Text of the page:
Start early and plan for contingencies: Begin planning your Q3 and Q4 campaigns as early as possible, with a focus on building up your target audiences and developing a robust library of creative assets.

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Be sure to build in contingency budgets to account for potential cost increases, and be prepared to pivot your strategy as the landscape evolves.

1713626764 197 Battling for Attention in the 2024 Election Year Media Frenzy1713626764 197 Battling for Attention in the 2024 Election Year Media Frenzy

Embrace alternative channels: Consider diversifying your media mix to include channels that may be less impacted by political ad spending, such as influencer marketing, podcast advertising, or sponsored content. Investing in owned media channels, like email marketing and mobile apps, can also provide a direct line to your customers without the need to compete for ad space.

Owned channels will be more important than ever. Use cheaper months leading up to the election to build your email lists and existing customer base so that your BF/CM can leverage your owned channels and warm audiences.

Craft compelling, shareable content: In a crowded and noisy advertising environment, creating content that resonates with your target audience will be more important than ever. Focus on developing authentic, engaging content that aligns with your brand values and speaks directly to your customers’ needs and desires.

By tapping into the power of emotional triggers and social proof, you can create content that not only cuts through the clutter but also inspires organic sharing and amplification.

Reflections

The 2024 election year will undoubtedly bring new challenges and complexities to the world of digital advertising. But by staying informed, adaptable, and strategic in your approach, you can navigate this landscape successfully and even find new opportunities for growth and engagement.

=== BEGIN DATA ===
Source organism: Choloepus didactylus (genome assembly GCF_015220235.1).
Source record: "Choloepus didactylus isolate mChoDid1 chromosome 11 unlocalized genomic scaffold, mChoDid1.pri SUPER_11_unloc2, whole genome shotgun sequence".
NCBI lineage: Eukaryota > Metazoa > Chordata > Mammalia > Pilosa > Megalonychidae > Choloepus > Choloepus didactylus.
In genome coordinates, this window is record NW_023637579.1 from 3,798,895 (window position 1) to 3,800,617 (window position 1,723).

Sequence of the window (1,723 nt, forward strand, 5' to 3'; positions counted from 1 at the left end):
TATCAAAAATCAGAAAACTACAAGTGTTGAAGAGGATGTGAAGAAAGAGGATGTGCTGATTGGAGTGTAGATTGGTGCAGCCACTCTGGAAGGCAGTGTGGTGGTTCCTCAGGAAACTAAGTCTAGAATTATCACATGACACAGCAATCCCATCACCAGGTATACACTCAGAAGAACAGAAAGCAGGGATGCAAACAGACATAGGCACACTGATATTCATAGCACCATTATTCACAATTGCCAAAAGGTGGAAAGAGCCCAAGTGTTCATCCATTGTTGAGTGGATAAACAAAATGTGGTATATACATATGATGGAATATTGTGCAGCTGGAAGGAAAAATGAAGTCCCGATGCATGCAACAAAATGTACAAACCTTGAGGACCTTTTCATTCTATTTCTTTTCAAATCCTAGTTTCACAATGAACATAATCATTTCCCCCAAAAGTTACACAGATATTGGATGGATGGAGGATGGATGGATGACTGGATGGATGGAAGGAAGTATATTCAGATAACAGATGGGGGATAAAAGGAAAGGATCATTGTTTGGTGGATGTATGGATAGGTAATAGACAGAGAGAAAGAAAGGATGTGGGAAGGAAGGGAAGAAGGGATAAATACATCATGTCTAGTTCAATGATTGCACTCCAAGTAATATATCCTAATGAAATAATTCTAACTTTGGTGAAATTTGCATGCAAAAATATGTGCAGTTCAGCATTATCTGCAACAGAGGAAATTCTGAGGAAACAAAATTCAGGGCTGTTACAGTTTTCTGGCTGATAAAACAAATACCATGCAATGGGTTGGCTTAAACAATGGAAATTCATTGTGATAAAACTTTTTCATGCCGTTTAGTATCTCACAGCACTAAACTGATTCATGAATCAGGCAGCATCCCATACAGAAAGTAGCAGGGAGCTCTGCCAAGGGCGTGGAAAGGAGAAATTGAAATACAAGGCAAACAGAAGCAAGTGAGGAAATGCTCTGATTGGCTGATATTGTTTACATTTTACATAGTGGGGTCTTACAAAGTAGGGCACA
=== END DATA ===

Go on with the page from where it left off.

As a media buyer or agnecy, your role in steering your brand through these uncharted waters will be critical. By starting your planning early, embracing alternative channels and tactics, and focusing on creating authentic, resonant content, you can not only survive but thrive in the face of election year disruptions.

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So while the road ahead may be uncertain, one thing is clear: the brands that approach this challenge with creativity, agility, and a steadfast commitment to their customers will be the ones that emerge stronger on the other side.


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Tinuiti Marketing Analytics Recognized by Forrester

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Tinuiti Marketing Analytics Recognized by Forrester

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By Tinuiti Team

Rapid Media Mix Modeling and Proprietary Tech Transform Brand Performance

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Tinuiti, the largest independent full-funnel performance marketing agency, has been included in a recent Forrester Research report titled, “The Marketing Analytics Landscape, Q2 2024.” This report comprehensively overviews marketing analytics markets, use cases, and capabilities. B2C marketing leaders can use this research by Principal Analyst Tina Moffett to understand the intersection of marketing analytics capabilities and use cases to determine the vendor or service provider best positioned for their analytics and insights needs. Moffett describes the top marketing analytics markets as advertising agencies, marketing dashboards and business intelligence tools, marketing measurement and optimization platforms and service providers, and media analytics tools.

As an advertising agency, we believe Tinuiti is uniquely positioned to manage advertising campaigns for brands including buying, targeting, and measurement. Our proprietary measurement technology, Bliss Point by Tinuiti, allows us to measure the optimal level of investment to maximize impact and efficiency. According to the Forrester report, “only 30% of B2C marketing decision-makers say their organization uses marketing or media mix modeling (MMM),” so having a partner that knows, embraces, and utilizes MMM is important. As Tina astutely explains, data-driven agencies have amplified their marketing analytics competencies with data science expertise; and proprietary tools; and tailored their marketing analytics techniques based on industry, business, and data challenges.